There have been many netball stars over the years. In 2012 some were particularly well known because of their contribution to the sport as players, coaches and administrators.
Lois Muir has played a part in most of the significant changes in netball history. Born in Mataura, Southland, she became a formidable defender, and was chosen for the first New Zealand seven-a-side team in 1960. She was vice-captain of the national team at the first world championships in 1963, and later coached it for 15 years from 1974.
Instrumental in scoring the first sponsorship deals for the sport, Muir was later president of Netball New Zealand from 2007 until 2011. She was made a Dame Companion of the New Zealand Order of Merit in 2004.
New Zealand netball has been repeatedly honoured in the annual Halberg Awards. The Silver Ferns were named the Team of the Year in 1987 and 2003, and New Zealand coaches Lois Muir, Lyn Gunson (formerly Parker) and Ruth Aitken have all received Coach of the Year awards. In 2003 Irene van Dyk was named New Zealand Sportswoman of the Year. The 2003 supreme Halberg Award went to the Silver Ferns for their world-championship-winning performance in Jamaica. In addition, Muir, Waimarama Taumaunu, Joan Harnett, Sandra Edge and Rita Fatialofa, and the 1967 and 1987 world-championship-winning teams, are inductees to the New Zealand Sports Hall of Fame.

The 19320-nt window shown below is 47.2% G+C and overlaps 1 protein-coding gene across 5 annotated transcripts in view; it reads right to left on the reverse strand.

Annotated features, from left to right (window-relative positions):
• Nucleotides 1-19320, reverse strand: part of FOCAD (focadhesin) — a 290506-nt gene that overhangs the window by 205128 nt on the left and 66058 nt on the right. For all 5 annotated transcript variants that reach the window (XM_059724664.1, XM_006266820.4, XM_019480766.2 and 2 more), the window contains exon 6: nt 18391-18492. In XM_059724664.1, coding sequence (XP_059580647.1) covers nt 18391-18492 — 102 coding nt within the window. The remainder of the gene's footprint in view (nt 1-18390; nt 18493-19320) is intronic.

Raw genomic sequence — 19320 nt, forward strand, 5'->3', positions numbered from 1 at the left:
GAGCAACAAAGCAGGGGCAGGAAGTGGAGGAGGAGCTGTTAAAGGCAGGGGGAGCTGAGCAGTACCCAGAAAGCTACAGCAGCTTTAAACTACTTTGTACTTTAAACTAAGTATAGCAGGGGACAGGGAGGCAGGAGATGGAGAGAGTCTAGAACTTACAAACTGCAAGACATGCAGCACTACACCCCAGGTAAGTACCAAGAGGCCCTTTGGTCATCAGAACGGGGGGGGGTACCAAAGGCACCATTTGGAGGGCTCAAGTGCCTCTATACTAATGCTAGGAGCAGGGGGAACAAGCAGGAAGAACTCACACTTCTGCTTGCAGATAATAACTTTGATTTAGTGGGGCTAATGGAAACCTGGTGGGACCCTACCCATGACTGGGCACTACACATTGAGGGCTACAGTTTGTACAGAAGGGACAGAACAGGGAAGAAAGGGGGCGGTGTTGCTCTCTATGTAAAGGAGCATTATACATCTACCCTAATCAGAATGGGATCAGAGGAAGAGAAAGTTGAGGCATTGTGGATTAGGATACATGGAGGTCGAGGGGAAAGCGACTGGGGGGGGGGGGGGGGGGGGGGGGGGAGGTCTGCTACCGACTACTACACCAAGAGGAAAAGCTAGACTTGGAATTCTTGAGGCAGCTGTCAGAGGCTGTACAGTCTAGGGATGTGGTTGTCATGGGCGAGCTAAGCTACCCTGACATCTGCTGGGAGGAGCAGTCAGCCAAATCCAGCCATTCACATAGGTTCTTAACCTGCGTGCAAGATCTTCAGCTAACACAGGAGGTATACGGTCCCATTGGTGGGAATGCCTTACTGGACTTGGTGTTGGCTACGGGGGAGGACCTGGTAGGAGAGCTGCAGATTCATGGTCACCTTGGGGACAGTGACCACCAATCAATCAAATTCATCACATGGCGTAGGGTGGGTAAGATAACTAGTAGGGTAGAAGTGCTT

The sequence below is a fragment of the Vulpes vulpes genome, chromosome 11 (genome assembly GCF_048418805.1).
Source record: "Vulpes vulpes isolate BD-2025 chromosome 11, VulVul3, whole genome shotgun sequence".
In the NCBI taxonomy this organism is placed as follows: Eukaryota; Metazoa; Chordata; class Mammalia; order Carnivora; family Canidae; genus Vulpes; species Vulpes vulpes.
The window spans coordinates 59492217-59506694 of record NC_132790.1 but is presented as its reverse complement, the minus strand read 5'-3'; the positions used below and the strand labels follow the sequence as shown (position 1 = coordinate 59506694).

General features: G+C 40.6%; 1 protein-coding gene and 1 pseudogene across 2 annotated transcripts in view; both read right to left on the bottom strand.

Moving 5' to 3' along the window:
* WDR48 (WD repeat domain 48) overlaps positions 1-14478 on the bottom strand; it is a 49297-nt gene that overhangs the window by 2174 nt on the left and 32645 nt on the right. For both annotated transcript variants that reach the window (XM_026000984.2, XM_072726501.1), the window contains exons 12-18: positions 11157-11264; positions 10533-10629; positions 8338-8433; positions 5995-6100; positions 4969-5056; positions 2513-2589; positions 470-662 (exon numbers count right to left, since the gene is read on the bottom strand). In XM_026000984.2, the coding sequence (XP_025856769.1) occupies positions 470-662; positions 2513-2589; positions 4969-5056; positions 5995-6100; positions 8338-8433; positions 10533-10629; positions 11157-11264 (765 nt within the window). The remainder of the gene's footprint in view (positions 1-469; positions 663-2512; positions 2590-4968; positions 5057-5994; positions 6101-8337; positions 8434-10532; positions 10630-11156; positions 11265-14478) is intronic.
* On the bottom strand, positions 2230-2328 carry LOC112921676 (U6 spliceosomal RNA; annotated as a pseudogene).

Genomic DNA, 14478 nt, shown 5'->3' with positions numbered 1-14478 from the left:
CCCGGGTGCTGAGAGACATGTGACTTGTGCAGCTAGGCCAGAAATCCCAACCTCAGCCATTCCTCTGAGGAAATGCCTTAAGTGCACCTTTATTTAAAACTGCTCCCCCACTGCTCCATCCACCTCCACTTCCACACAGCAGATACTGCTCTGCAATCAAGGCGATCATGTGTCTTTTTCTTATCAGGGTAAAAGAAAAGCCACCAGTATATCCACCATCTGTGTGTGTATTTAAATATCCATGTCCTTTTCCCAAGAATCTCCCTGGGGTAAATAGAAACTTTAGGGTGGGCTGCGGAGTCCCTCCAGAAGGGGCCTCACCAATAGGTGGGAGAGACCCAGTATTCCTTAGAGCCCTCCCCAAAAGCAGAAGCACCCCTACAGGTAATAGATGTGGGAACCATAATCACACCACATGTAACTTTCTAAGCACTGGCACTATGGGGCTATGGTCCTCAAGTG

Irene van Dyk
Irene van Dyk went from villain to hero in New Zealand netball history. In 1995 the tall young South African sharpshooter helped the Proteas (the South African national team) in an upset victory over the Silver Ferns, denying them a place in the world-championship final. In 2000 van Dyk immigrated to New Zealand and played her first international in the black and silver dress.
Van Dyk’s astonishing shooting skills – she occasionally shot with 100% accuracy in a match – took her to a world record of 200 test caps in 2011, including the 72 she played for South Africa. In 2009 she was appointed a Member of the New Zealand Order of Merit.
A shooter in the New Zealand team at the 1979 world championships, Paeroa-born Ruth Aitken was appointed coach of the Silver Ferns in December 2001. Over the next decade, the Ferns scored 87 wins for a 78% success record, including the 2003 world title and two Commonwealth Games gold medals.
In 2011, the year she retired as coach, Aitken became an Officer of the New Zealand Order of Merit. She then took on a new role as Netball New Zealand Coaching Director.
Renowned for her indomitable style, Wai Taumaunu was a New Zealand representative from 1981. The astute defender played in the national side for 10 years, including three world championships, and was captain for three seasons. She was also a stalwart of Wellington netball.
Taumaunu became assistant coach to the Silver Ferns in 2008, and succeeded Ruth Aitken as head coach at the end of 2011. With Taumaunu at the helm, the Silver Ferns won the Constellation Cup for the first time in 2012. Away from the court, she has worked on government initiatives to boost sport, including developing coaching and Māori sport, and sitting on the governing board of SPARC (now Sport New Zealand).
Regarded as one of the best defenders the netball world has seen, Casey Williams (now Kopua) was also lauded for her leadership skills. She was part of the New Zealand under-21 team that won the 2005 World Youth Championship, and won gold with the Silver Ferns at the 2006 and 2010 Commonwealth Games. She ended her career as a key member of the Silver Ferns team which won the world dup in 2019.
She was captain of the Silver Ferns from 2009 to 2014, and in 2011 she was made an Officer of the New Zealand Order of Merit.